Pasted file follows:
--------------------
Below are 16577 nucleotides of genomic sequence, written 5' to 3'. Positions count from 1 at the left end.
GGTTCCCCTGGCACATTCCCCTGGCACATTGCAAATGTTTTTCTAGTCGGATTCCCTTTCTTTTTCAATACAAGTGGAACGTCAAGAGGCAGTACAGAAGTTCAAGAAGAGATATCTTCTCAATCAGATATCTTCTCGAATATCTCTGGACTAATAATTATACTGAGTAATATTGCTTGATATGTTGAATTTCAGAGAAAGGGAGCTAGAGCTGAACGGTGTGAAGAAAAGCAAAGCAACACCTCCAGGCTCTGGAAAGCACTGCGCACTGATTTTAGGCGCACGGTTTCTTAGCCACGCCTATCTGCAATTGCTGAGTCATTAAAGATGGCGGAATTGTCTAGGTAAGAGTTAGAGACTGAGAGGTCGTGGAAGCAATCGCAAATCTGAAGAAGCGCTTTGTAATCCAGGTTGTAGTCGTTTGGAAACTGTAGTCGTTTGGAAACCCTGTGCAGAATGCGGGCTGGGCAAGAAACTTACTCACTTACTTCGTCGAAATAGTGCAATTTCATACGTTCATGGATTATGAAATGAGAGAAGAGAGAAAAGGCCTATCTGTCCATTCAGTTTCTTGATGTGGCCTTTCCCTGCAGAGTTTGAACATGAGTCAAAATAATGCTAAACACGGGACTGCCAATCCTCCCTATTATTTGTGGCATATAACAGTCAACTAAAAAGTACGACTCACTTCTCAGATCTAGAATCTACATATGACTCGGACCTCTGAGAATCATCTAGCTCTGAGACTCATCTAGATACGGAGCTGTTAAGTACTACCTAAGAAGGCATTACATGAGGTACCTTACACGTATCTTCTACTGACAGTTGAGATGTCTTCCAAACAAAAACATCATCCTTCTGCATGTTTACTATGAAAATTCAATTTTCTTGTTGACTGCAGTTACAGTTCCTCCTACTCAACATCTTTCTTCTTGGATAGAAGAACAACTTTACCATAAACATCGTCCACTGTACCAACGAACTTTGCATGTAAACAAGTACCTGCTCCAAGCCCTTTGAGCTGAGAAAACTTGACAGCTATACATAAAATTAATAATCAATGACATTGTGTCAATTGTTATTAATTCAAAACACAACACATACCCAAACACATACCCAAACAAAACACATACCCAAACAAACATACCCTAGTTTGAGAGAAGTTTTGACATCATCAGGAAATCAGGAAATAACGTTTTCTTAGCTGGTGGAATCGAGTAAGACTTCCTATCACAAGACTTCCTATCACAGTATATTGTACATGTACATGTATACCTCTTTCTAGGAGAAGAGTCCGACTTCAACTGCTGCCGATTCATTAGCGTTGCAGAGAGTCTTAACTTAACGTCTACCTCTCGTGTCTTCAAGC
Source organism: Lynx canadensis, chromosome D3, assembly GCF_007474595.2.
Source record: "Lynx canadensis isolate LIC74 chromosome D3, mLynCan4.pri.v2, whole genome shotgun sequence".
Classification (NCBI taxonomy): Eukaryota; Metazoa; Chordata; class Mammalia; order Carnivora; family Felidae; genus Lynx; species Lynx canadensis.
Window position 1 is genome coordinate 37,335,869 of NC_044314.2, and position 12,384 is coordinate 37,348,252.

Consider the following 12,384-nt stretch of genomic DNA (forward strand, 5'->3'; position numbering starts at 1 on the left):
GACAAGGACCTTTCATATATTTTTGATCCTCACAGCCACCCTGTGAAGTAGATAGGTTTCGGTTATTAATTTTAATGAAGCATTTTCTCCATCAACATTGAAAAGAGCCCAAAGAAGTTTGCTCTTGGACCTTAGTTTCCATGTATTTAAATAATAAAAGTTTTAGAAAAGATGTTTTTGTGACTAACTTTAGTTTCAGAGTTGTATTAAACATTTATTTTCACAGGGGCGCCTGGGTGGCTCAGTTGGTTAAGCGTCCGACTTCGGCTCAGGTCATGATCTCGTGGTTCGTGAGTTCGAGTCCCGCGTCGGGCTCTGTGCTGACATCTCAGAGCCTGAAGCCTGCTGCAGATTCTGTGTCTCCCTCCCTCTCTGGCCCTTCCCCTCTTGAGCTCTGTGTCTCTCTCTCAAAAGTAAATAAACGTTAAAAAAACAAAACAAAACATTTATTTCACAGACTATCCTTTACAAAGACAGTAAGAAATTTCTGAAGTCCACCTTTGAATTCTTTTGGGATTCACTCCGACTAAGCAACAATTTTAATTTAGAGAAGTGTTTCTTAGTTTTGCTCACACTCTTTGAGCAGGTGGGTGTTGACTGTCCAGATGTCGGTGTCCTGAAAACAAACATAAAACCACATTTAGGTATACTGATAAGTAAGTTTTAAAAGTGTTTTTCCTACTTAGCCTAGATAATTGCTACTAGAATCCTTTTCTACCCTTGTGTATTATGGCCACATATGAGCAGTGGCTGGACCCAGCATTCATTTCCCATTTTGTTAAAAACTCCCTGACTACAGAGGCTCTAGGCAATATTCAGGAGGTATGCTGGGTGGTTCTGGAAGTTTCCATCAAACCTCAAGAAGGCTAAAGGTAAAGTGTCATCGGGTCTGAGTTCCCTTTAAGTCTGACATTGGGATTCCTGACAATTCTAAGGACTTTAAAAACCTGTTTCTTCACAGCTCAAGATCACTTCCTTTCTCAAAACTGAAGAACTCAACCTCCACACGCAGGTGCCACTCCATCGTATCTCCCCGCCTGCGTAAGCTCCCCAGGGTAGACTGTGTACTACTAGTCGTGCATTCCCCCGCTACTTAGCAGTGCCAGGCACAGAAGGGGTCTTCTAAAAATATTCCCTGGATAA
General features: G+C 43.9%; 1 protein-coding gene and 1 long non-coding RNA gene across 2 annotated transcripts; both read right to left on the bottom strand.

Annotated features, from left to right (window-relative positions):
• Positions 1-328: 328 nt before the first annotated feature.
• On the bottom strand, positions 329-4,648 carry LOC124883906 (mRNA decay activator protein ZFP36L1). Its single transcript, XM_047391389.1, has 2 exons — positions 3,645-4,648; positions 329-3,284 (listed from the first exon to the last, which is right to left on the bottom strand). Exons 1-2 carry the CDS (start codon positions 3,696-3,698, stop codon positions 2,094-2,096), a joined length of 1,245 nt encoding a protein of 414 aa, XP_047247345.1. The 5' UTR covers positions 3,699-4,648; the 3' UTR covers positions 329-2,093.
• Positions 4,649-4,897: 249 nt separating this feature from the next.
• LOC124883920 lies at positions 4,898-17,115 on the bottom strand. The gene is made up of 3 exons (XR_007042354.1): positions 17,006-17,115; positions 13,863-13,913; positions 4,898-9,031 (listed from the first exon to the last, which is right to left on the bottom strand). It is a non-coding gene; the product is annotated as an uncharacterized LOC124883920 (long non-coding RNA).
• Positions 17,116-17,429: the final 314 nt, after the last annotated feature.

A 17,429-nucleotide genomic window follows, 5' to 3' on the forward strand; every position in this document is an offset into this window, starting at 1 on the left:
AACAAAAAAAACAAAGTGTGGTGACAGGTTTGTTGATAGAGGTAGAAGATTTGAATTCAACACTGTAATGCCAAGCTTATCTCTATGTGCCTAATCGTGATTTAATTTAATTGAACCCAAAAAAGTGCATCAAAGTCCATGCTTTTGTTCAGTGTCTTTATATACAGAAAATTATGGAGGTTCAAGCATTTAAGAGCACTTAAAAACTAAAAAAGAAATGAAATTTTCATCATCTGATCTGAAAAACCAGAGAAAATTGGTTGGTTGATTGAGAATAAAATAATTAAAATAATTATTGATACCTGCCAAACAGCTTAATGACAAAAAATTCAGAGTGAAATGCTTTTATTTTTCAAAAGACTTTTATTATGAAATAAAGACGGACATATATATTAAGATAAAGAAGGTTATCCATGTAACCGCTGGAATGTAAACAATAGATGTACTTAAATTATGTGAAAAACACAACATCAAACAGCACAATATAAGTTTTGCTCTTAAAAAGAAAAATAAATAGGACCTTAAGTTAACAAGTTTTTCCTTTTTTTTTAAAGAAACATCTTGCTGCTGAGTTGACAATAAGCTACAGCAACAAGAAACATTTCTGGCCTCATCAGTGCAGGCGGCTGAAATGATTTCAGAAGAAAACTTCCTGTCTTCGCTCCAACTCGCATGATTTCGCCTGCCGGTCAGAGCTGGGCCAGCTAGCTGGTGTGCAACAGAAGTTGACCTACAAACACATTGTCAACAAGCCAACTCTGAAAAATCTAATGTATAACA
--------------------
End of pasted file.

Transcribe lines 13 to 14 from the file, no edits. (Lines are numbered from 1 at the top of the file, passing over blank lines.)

• Positions 4,649-4,897: 249 nt separating this feature from the next.
• LOC124883920 lies at positions 4,898-17,115 on the bottom strand. The gene is made up of 3 exons (XR_007042354.1): positions 17,006-17,115; positions 13,863-13,913; positions 4,898-9,031 (listed from the first exon to the last, which is right to left on the bottom strand). It is a non-coding gene; the product is annotated as an uncharacterized LOC124883920 (long non-coding RNA).